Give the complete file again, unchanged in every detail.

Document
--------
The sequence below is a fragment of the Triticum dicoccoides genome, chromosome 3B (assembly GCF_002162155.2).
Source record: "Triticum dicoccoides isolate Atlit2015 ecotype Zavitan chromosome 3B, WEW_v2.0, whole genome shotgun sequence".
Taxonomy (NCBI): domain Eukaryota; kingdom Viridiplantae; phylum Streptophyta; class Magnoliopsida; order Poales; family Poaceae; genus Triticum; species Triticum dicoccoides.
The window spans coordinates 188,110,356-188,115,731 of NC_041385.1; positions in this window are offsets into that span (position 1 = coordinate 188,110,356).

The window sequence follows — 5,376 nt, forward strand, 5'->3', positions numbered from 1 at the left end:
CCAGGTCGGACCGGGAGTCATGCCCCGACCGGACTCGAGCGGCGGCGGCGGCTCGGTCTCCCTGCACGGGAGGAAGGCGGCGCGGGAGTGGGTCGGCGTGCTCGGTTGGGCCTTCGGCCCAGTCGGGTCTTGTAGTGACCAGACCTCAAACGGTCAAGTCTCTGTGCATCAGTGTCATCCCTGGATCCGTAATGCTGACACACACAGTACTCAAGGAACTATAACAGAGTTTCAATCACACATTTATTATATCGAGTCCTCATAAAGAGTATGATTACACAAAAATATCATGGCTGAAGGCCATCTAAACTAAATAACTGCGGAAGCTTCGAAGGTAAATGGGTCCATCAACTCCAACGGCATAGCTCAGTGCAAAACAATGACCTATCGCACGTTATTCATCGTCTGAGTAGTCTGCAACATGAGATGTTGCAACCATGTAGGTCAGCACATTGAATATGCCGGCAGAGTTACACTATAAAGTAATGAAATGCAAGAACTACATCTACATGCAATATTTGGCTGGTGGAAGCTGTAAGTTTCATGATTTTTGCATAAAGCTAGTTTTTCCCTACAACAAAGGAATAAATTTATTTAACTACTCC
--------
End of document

The sequence below is a fragment of the Triticum dicoccoides genome, chromosome 3B (assembly GCF_002162155.2).
Source record: "Triticum dicoccoides isolate Atlit2015 ecotype Zavitan chromosome 3B, WEW_v2.0, whole genome shotgun sequence".
Taxonomy (NCBI): domain Eukaryota; kingdom Viridiplantae; phylum Streptophyta; class Magnoliopsida; order Poales; family Poaceae; genus Triticum; species Triticum dicoccoides.
The window spans coordinates 188,110,356-188,115,731 of NC_041385.1; positions in this window are offsets into that span (position 1 = coordinate 188,110,356).

The window sequence follows — 5,376 nt, forward strand, 5'->3', positions numbered from 1 at the left end:
CCAGGTCGGACCGGGAGTCATGCCCCGACCGGACTCGAGCGGCGGCGGCGGCTCGGTCTCCCTGCACGGGAGGAAGGCGGCGCGGGAGTGGGTCGGCGTGCTCGGTTGGGCCTTCGGCCCAGTCGGGTCTTGTAGTGACCAGACCTCAAACGGTCAAGTCTCTGTGCATCAGTGTCATCCCTGGATCCGTAATGCTGACACACACAGTACTCAAGGAACTATAACAGAGTTTCAATCACACATTTATTATATCGAGTCCTCATAAAGAGTATGATTACACAAAAATATCATGGCTGAAGGCCATCTAAACTAAATAACTGCGGAAGCTTCGAAGGTAAATGGGTCCATCAACTCCAACGGCATAGCTCAGTGCAAAACAATGACCTATCGCACGTTATTCATCGTCTGAGTAGTCTGCAACATGAGATGTTGCAACCATGTAGGTCAGCACATTGAATATGCCGGCAGAGTTACACTATAAAGTAATGAAATGCAAGAACTACATCTACATGCAATATTTGGCTGGTGGAAGCTGTAAGTTTCATGATTTTTGCATAAAGCTAGTTTTTCCCTACAACAAAGGAATAAATTTATTTAACTACTCC